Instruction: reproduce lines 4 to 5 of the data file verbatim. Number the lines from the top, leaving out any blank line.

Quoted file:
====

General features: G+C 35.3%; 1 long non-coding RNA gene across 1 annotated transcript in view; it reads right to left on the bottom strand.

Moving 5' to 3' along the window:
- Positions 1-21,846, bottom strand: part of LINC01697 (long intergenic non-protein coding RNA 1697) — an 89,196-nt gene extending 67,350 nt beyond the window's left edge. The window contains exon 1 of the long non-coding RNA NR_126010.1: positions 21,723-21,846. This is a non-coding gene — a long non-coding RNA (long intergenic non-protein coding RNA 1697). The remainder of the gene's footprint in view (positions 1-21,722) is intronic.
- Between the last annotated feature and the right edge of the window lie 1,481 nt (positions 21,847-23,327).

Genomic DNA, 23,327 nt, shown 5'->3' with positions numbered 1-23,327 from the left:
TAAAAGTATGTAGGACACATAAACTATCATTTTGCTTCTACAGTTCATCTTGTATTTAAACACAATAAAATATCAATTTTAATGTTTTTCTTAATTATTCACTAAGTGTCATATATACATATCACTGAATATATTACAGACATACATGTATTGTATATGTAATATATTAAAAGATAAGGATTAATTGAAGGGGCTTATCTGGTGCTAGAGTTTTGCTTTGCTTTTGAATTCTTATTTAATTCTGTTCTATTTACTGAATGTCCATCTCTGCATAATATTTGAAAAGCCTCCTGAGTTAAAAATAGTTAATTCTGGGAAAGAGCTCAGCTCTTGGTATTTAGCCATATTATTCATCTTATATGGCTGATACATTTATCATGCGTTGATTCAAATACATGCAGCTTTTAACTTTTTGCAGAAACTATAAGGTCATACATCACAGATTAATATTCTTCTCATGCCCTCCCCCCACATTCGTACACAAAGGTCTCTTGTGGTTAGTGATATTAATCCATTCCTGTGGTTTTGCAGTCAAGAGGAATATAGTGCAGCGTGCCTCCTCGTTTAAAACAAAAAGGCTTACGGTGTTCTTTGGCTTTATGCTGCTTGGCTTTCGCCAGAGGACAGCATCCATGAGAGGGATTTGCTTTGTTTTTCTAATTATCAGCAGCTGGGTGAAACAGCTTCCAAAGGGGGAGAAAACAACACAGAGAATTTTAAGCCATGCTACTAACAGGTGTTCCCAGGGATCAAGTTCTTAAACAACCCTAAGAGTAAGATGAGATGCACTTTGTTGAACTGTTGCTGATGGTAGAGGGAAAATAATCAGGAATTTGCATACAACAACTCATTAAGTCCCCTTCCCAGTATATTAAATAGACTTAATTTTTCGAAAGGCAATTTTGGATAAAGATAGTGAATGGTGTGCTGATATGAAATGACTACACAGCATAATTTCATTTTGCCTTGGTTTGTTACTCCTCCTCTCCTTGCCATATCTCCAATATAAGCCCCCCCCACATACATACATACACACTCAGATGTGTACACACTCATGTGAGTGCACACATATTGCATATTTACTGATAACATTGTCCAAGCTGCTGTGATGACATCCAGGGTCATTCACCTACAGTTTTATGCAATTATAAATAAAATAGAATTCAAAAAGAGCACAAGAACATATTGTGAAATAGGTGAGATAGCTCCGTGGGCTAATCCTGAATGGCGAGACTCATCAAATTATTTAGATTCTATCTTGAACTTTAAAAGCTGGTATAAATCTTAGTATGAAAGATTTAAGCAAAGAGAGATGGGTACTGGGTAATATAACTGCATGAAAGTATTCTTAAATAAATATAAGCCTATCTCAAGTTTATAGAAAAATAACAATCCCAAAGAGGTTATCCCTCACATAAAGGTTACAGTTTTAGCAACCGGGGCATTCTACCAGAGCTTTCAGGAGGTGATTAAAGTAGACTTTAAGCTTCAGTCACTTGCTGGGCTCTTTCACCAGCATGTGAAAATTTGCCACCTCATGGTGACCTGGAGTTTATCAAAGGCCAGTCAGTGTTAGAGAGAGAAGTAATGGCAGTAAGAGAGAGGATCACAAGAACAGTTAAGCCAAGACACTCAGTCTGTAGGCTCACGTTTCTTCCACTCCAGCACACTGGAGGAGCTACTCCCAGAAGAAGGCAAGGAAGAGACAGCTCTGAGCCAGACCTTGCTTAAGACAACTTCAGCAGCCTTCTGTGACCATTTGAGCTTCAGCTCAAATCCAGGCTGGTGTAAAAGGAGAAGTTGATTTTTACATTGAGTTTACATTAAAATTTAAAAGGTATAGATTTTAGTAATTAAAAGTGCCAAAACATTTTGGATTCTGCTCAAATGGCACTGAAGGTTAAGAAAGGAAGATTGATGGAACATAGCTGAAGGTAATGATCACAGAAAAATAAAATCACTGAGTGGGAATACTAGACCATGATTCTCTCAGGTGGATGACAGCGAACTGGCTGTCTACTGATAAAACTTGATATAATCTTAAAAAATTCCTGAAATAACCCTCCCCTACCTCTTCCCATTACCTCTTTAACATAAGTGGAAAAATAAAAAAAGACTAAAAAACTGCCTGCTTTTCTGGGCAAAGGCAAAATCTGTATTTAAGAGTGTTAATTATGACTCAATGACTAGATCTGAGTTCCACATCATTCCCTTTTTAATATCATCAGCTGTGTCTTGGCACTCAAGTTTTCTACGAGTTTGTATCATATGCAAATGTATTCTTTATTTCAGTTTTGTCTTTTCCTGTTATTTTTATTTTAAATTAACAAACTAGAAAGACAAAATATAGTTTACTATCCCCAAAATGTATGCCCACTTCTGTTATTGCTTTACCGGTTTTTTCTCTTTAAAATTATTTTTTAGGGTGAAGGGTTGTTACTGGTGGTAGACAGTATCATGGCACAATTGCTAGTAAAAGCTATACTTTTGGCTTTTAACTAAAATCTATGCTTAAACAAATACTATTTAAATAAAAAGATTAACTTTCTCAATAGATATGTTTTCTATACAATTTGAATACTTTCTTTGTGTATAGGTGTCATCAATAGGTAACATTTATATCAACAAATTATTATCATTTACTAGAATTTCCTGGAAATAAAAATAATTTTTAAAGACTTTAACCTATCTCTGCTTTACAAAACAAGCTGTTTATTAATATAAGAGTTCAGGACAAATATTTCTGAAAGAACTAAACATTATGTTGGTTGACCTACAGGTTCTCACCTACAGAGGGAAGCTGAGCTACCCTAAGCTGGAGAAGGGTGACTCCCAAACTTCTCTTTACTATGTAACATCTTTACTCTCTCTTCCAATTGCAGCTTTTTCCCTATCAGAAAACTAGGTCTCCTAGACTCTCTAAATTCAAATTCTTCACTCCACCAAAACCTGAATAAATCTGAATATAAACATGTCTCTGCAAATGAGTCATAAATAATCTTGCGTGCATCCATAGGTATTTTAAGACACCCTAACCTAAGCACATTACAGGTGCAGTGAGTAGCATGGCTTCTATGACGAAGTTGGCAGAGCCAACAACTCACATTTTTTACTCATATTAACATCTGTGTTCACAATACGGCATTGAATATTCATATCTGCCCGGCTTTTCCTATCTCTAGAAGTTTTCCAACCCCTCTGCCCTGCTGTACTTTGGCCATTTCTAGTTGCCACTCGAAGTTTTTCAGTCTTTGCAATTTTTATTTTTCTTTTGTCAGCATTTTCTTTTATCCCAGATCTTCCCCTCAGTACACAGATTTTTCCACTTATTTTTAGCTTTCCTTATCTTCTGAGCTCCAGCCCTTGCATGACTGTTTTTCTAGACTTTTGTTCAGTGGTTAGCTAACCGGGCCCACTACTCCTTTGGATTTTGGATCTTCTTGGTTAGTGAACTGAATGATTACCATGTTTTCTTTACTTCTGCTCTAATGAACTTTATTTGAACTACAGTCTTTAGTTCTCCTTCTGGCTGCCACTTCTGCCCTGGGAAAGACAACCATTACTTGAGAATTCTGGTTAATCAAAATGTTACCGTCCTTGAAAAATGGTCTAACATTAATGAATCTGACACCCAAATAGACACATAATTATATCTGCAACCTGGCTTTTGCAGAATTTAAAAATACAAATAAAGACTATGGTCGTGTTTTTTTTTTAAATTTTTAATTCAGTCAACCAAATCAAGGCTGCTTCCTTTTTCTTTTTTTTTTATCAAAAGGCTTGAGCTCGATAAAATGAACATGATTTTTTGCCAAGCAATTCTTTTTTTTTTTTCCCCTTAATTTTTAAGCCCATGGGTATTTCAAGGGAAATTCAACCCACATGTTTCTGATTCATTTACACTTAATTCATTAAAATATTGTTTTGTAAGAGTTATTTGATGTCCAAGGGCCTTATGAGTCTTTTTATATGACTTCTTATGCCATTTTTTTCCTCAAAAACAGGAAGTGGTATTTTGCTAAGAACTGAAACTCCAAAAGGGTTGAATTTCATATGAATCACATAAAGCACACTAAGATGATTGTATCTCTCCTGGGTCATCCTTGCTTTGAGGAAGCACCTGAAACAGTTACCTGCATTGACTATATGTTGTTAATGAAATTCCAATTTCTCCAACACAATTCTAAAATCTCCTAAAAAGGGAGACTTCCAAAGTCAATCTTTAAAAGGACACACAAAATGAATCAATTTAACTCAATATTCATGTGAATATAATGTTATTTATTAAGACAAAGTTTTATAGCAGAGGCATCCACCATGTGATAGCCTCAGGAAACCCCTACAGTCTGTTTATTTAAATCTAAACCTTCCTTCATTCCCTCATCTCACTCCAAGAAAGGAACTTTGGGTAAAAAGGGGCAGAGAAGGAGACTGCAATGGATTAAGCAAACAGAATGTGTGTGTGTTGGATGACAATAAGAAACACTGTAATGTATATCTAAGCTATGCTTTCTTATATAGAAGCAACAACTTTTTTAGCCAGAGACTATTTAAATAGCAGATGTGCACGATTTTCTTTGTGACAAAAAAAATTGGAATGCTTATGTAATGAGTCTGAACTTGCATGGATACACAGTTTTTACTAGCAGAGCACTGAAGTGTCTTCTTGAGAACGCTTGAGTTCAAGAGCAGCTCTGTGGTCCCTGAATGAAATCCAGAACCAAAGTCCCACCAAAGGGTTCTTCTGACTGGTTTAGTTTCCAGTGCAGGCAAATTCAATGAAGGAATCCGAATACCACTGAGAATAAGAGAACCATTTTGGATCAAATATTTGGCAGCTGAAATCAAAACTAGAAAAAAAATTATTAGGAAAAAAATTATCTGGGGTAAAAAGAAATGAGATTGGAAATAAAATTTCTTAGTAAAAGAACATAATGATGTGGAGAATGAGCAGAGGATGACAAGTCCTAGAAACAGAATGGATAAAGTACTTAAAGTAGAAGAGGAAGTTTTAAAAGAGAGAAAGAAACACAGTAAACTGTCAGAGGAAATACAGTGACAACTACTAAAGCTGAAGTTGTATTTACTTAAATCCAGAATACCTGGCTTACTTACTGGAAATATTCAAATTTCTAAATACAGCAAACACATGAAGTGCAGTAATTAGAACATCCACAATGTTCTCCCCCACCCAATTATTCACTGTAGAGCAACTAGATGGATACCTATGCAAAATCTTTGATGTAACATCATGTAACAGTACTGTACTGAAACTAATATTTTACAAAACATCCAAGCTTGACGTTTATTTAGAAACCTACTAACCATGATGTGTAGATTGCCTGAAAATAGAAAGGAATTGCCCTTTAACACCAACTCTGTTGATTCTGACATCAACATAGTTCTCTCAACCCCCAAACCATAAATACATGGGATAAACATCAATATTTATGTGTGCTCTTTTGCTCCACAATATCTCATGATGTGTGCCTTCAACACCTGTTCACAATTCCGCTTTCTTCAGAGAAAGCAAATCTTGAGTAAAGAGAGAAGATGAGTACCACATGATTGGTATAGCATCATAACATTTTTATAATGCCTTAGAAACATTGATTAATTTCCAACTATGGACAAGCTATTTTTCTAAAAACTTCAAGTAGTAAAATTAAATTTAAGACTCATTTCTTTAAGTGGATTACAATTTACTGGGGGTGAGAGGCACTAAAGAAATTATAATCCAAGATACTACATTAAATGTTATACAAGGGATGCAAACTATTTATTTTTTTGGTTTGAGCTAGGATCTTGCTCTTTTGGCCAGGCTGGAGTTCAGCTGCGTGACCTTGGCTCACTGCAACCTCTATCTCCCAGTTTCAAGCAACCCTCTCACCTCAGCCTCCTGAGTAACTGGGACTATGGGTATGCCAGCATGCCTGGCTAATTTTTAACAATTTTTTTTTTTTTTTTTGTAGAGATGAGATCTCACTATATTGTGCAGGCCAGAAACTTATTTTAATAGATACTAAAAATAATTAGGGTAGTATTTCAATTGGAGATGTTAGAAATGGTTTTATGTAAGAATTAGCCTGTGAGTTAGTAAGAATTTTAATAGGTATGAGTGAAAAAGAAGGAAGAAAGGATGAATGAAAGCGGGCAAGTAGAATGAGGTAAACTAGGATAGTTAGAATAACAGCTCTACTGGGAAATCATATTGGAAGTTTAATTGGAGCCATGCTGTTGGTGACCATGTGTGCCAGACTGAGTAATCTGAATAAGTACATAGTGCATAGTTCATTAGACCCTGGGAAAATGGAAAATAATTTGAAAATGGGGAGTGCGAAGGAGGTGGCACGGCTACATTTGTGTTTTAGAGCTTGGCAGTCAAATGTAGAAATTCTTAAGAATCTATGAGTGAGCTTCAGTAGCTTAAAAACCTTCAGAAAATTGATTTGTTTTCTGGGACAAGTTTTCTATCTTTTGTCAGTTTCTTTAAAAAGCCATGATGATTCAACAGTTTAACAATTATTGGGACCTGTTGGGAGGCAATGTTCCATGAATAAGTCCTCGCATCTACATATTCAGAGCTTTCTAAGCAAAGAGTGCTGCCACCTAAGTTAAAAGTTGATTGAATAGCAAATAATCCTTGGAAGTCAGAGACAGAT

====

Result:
- Between the last annotated feature and the right edge of the window lie 1,481 nt (positions 21,847-23,327).

Genomic DNA, 23,327 nt, shown 5'->3' with positions numbered 1-23,327 from the left: